Difference between revisions of "PC Monitors"
(updated the input-lag section with more contemporary information)
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Latest revision as of 09:53, 5 December 2013
A PC monitor is the simplest and most direct route to setting up a display for your arcade machine. PC monitors provide ok quality, are relatively inexpensive and are very simple to set up. As opposed to a television or authentic arcade monitor all that is required to display games on a PC monitor is to attach the monitor to your PCs VGA connector.
One negative to consider if you are thinking of using a PC monitor in your arcade machine is that games may tend to look slightly "pixelated" (blocky looking) due to the high resolutions that modern PC monitors run at. Enabling scan-lines (black lines across the screen) can make the quality better but it still does not compare to the quality that can be achieved with a television or better yet, an arcade monitor.
It is important to note that original arcade machines were run at quite a few different resolutions and some of these resolutions will look better than others on a PC monitor. A simple PC monitor connection will never be able to give you a truly "authentic" arcade look due to these resolution issues but software tweaks and resolution adjustments can create an acceptable picture.
Fans of Vector arcade games should consider the following fact when considering PC monitors: The higher resolutions available on PC monitors create what many consider a better picture when emulating vector graphics (compared to TVs or standard arcade monitors). This is because the higher resolution (generally SXGA and higher, though XGA will do, even on a 27" CRT) makes for much smoother graphics (lines) and greater anti-aliasing. (The latter is in regard to an object or line in motion, and how continuous it appears. On raster-type monitors, due to how they draw, there is usually a perceptible watery effect.) With the high prices of Vector monitors and the Zektor Vector Generator ZVG Homepage, a PC monitor could create an inexpensive alternative to a vector machine for those willing to sacrifice a bit of authenticity for lower cost.
When you want to use a LCD monitor for your arcade, you need to think of even more things. Where a CRT monitor is multisync, it can adjust to many resolutions quite easily, with optimum scaling quality. An LCD on the other hand has a fixed resolution. Other resolutions than the native one are scaled up with anti-aliasing. Check if you like the results first. You are also limited to refresh rates. A CRT can show any refresh rate from 50-100 Hz exactly as intended. LCD screens mostly have a fixed refresh of 60Hz. A 50Hz game can look jerky when displayed on a 60 Hz LCD.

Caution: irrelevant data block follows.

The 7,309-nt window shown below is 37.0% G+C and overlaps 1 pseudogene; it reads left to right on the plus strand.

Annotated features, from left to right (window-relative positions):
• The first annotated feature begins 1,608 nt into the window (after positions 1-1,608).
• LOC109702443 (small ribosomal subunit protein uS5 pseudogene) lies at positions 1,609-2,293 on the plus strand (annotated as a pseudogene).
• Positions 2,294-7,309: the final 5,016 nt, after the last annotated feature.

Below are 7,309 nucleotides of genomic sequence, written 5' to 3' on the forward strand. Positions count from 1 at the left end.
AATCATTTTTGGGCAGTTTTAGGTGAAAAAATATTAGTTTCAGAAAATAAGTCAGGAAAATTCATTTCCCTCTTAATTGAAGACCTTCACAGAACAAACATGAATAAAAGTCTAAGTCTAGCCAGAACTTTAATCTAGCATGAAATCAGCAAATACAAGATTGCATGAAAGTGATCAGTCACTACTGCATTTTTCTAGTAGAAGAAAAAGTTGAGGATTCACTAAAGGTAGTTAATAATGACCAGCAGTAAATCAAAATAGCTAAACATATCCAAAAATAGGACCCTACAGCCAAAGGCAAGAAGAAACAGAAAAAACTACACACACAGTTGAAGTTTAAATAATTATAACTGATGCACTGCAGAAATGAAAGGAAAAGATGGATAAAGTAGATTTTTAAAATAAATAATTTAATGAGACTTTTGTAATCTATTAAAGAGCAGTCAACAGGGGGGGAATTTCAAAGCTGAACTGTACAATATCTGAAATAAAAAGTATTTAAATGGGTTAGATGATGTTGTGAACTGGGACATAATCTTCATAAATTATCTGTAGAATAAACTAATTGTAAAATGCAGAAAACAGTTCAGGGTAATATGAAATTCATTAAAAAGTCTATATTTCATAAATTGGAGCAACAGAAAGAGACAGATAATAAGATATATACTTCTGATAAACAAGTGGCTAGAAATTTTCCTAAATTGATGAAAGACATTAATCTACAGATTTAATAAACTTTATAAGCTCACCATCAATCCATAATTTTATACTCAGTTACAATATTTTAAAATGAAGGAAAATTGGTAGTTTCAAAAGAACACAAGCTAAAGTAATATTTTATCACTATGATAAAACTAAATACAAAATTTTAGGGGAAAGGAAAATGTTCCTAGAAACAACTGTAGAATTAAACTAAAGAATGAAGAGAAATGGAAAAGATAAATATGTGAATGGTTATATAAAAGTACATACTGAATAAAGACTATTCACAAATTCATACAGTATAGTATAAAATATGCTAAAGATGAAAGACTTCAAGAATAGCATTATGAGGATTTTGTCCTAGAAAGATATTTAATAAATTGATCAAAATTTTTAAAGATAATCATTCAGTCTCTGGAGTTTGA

Second problem with an LCD can be the aspect ratio. Most arcades used to have 4:3 screens, wide or portrait. The biggest LCD monitor available in 4:3 aspect ratio is a 21.3 inch screen. Good thing is that these 21.3 inch screen are all high quality S-IPS or S-PVA screens with pivot options. If you want bigger, it means you have to accept the 16:10 aspect ratio. Do not try to find a big 4:3 LCD TV. They do not exist. 21 inch is the bigest 4:3 LCD TV available. These 21 inches are all low resolution 640x480 or 800x600 screens based on TN-panels with bad viewing angles and bad blacks.
Third problem is signal processing. LCD monitors sometimes make calculations between 2 or 3 frames to eliminate ghosting or to simulate more colours (TN panels are 18-bit displays by nature). This creates a so called input-lag. Check reviews to get an insight in real world numbers, but as a guide you can use this list:
TN-panels - cheapest - no ghosting - bad vertical viewing angles and mediocre horizontal viewing angles (light tint clipping or reversing, solarising effect, gamma unstable) - watch out for input lag on big TN panels (>23 inch) as PWM high-colour simulation creates lag. - watch out for TV-models, as tuners can add serious lag - all in standard sRGB gamut - static contrast 1:800-1:1000
IPS-panels - double price - great viewing angles (best) - little white-glow on extreme angles (black becomes lighter), but gamma curve stays nice - in big sizes FASTER than TN (the fastest and best large game screen was an IPS display!) - available in wide-gamut (more saturated colours) - suitable for vertical mount - static contrast 1:800-1:1000 - budget IPS is available now, for example the DELL 2209W
PVA-panels - double price - great viewing angles (slightly less stable than IPS) - little yellow-shift on white at extreme angles, gamma stays nice - worst input lag (2-3 frames) for monitors, still better than some TN-panel TV's - deepest blacks. 1:1200-1:2400 static contrast (Samsung F2380M is current contrast king) - suitable for vertical mount - available in wide-gamut (more saturated colours) - budget S-PVA is available now, for example the Samsung F2380M.